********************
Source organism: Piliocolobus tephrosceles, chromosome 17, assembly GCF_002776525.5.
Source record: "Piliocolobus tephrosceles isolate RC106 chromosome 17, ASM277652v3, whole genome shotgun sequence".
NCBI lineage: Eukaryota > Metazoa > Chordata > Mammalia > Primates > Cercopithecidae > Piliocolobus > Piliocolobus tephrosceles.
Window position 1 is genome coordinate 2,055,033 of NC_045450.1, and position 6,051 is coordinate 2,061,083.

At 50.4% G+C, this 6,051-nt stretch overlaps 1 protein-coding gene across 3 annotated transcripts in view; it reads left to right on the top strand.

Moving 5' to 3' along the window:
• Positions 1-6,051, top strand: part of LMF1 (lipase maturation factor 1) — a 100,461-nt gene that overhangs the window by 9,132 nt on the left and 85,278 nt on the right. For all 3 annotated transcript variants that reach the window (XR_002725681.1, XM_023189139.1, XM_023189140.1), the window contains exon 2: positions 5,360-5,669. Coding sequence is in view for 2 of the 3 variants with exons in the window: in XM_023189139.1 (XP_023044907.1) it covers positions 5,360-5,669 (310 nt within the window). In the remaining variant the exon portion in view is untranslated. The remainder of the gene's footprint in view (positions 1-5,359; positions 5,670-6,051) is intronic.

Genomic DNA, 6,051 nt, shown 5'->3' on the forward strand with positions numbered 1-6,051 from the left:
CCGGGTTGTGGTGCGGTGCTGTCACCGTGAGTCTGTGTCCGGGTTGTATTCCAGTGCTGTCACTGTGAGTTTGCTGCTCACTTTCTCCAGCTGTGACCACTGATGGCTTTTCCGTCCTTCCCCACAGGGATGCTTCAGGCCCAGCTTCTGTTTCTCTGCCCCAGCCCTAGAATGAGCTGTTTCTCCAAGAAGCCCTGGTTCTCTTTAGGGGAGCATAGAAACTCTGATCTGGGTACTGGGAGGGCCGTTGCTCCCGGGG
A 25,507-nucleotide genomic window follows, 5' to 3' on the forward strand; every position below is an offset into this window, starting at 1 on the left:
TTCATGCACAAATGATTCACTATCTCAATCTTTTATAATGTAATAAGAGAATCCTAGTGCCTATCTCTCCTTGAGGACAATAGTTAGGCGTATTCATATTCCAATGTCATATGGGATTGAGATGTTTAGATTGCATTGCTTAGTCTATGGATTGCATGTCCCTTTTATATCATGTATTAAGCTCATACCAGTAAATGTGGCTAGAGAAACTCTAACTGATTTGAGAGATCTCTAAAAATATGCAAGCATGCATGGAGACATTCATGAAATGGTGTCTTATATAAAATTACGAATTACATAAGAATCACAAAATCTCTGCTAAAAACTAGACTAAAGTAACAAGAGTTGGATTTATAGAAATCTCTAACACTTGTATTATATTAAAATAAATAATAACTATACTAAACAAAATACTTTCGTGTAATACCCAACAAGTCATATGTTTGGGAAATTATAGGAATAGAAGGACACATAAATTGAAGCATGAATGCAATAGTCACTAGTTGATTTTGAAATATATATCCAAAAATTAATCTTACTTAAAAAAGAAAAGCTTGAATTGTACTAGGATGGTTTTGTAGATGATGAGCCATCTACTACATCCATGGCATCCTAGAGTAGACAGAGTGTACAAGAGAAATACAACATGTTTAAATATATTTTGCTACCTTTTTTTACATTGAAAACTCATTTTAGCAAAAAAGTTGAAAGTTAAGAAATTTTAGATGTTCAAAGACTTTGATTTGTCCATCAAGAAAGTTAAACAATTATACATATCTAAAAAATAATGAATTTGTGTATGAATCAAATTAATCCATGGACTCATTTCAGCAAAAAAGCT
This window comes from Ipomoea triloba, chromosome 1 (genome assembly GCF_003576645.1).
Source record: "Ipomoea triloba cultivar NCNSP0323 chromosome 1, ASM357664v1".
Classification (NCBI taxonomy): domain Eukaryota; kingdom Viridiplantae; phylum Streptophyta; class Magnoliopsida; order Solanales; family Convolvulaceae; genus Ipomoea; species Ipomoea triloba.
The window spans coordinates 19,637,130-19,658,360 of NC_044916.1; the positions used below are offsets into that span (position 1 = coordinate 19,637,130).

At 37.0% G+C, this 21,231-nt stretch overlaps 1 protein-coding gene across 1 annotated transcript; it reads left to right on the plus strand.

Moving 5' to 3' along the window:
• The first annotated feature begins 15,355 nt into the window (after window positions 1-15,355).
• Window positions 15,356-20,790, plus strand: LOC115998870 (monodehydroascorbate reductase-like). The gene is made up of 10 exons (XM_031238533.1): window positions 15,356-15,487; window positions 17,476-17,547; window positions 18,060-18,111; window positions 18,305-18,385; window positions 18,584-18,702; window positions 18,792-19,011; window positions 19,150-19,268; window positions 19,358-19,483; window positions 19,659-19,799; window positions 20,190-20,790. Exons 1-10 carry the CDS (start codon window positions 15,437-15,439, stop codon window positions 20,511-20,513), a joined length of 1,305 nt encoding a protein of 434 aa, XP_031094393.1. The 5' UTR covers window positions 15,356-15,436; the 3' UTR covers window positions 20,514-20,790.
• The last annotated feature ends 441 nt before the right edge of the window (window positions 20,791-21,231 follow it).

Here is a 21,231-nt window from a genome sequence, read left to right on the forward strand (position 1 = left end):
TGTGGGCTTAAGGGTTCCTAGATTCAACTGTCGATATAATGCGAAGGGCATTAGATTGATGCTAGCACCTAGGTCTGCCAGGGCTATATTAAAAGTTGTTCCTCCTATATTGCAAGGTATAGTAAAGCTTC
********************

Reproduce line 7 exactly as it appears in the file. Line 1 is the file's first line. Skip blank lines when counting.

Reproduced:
• Positions 1-6,051, top strand: part of LMF1 (lipase maturation factor 1) — a 100,461-nt gene that overhangs the window by 9,132 nt on the left and 85,278 nt on the right. For all 3 annotated transcript variants that reach the window (XR_002725681.1, XM_023189139.1, XM_023189140.1), the window contains exon 2: positions 5,360-5,669. Coding sequence is in view for 2 of the 3 variants with exons in the window: in XM_023189139.1 (XP_023044907.1) it covers positions 5,360-5,669 (310 nt within the window). In the remaining variant the exon portion in view is untranslated. The remainder of the gene's footprint in view (positions 1-5,359; positions 5,670-6,051) is intronic.